So, today you can see the stone snake laying down on the hill of Ardvi’s mountains near Koghes village and a woman with a bag of bread stepping on it. The water that falls down from the snake’s bellybutton is mineral(contailns gold and silver in it) and locals believe that it cures sicknesses. The nature and surroundings are very beautiful here and people gather for picnics or outdoor fun around it.
Up the gorge is Hovnanadzor, founded in 1867, with a medieval cemetery housing the tomb of Prince Tute (1241 century)
Madan – has beautiful camping areas
Right after Lori Fortress is village Lejan, there you can see a beautiful 19th c church built on 5th c. foundations.
After Lejan is ancient village Agarak – 5-6th c. Astvatsatsin church (ruins), 10-11th c. water shrine built on prehistoric vishap (dragon) stone. Agarak also has nice caves and gorge that worths visiting if you like hiking.
In the north side of Stepanavan is village Sverdlov (former Haydarbek) that has two unique churches – Dorband where locals get together from all over the world to celebrate St. Astvatsatsin holiday on the next Sunday after August 20th.
The second one is 6-7th c. S. Gevorg church that has an uncommonly long central part, hall being three times as long as it is wide.
Stepanavan is an excellent spot to take a day tour to Haghpat and Sanahin monasteries (1.5 hours through gorgeous Lori nature).
HAGHPAT AND SANAHIN MONASTERIES
Haghpat and Sanahin, two of the most gorgeous Monasteries in Armenia, are located on the rocks around Alaverdi town. The architectural complexes of Sanahin and Haghpat are among the outstanding works of medieval Armenian architecture. In their artistic merits, they transcend the limits of national culture.
Retracing steps across the Debed River, take the main road north, passing the Sanahin Bridge, built in 1192. The bridge is elegantly decorated with stone cats. About 1 km after crossing back to the eastern side of the Debed on leaving Alaverdi Town, a cluster of large modern buildings, the transport terminal, marks the turn-off right to Haghpat and Tsaghkashat. Take the left fork which winds up to Haghpat, with one of Armenia’s most beautiful monasteries perched atop the rim of the gorge. This fortified monastery was founded, like Sanahin Monastery, by Queen Khosrovanush around 976. The SurbNshan church, finished in 991 by Smbat Bagratuni and his brother Gurgen, served as the religious headquarters of the Kyurikians. The gavit was built in 1185, with the following inscription on the northern facade: “In the year 634/AD 1185, I Mariam, daughter of King Kyurike, built with great hope this house of prayer over our tombs — those of my paternal aunt Rousoudan, my mother Tamara, and myself, Mariam, under the superior Ter Barsegh, archbishop, who finished the construction. You who enter through its door and prostrate yourself before the cross, in your prayers remember us and our royal ancestors, who rest at the door of the holy cathedral, in Jesus Christ.” A smaller St. Grigor church was built in 1025 and rebuilt in 1211. There is a huge, self-standing gavit of the Abbot Hamazasp built in 1257, a “grand and marvelous bell tower” from 1245, and a library built in 1262. There is a large dining hall incorporated in the defensive wall, and several other picturesque chapels and mausoleums. Haghpat was a major literary center, and maintained rich feudal lands until the monastery properties were confiscated by the Russian Empire in the 19th century.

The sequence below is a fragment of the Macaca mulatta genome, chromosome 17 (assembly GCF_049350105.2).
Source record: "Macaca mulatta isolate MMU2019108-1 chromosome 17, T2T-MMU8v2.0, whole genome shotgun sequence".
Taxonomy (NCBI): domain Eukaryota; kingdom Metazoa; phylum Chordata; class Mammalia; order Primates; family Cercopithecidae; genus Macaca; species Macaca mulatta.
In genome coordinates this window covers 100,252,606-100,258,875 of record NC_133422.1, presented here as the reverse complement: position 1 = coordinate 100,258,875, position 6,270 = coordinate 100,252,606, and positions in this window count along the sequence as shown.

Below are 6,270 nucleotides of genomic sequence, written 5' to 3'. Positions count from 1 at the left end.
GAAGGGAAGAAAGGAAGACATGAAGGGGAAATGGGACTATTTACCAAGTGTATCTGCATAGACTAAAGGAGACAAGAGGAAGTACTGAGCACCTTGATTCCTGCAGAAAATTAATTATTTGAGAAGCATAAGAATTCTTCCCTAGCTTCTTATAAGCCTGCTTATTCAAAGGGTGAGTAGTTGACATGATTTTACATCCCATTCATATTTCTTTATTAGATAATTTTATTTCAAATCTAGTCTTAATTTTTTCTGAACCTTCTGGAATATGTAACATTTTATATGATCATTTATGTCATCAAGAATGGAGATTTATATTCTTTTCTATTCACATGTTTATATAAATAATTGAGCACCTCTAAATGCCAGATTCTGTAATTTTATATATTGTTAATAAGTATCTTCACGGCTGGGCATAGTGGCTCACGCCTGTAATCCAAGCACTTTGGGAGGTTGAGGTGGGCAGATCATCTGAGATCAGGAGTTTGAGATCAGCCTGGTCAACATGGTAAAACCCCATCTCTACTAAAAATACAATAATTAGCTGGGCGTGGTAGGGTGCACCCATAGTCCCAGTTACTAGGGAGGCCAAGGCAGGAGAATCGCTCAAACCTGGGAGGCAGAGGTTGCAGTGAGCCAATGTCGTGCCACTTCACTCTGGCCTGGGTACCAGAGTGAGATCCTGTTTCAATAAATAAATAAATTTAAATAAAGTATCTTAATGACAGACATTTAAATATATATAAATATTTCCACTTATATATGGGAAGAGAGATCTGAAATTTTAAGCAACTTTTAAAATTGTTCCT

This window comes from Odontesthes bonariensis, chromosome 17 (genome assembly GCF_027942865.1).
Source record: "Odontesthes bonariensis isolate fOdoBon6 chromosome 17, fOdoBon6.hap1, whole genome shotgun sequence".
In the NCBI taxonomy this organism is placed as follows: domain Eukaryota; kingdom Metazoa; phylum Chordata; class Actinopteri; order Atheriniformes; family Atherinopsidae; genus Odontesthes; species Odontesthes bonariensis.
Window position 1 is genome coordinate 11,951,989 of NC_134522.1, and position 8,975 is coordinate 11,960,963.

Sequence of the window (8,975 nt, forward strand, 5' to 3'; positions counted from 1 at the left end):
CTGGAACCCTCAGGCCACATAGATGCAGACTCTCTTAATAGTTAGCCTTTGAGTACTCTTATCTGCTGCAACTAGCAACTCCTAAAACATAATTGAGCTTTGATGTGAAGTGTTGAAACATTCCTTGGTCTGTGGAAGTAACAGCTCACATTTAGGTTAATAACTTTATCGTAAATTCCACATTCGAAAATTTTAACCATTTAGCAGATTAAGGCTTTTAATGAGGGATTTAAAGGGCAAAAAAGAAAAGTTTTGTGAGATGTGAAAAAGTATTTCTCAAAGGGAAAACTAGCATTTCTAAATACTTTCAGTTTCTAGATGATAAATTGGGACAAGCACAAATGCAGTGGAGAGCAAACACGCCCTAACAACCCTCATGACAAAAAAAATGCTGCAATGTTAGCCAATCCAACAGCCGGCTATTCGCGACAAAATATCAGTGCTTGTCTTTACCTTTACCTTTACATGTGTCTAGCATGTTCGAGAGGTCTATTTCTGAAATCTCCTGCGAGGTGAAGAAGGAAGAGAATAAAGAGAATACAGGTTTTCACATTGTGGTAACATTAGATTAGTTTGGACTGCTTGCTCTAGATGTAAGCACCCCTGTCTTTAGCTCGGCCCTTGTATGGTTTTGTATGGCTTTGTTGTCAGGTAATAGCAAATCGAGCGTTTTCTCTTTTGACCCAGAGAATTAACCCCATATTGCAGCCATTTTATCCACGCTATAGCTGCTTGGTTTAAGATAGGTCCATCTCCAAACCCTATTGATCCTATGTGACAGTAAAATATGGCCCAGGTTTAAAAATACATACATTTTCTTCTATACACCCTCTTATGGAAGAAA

The exact date of the foundations of Sanahin and Haghpat is unknown. Documentary evidence and monuments of material culture, suggest that these structures date back to the middle of the 10th century. The formation of the Tashir-Dzoraget kingdom of the Kyurikids in 979 and the great attention paid to Sanahin and Haghpat by various rulers of Armenia and their vassals, favored the construction of many religious and civil structures there. In these monasteries, especially in Sanahin, humanitarian sciences and medicine were studied, scientific treaties written and paintings, mostly miniatures, created. Built in the monasteries over three centuries, were more than 20 various churches and chapels, four annexes, sepulchers, bell-towers, the building of the Academy, book depositories, refectories, galleries, bridges and other monumental structures, to say nothing of numerous dwelling and service premises.
The main monastery buildings are grouped around their chief temples, forming integral architectural organisms. They are asymmetrical relative to their main axes, which lends to them being so picturesque. Compact and harmonious balancing of the complexes are achieved owing to the fact that each subsequent architect proceeded from the state of the ensemble that already existed and coordinated the shape and layout of his own buildings with it.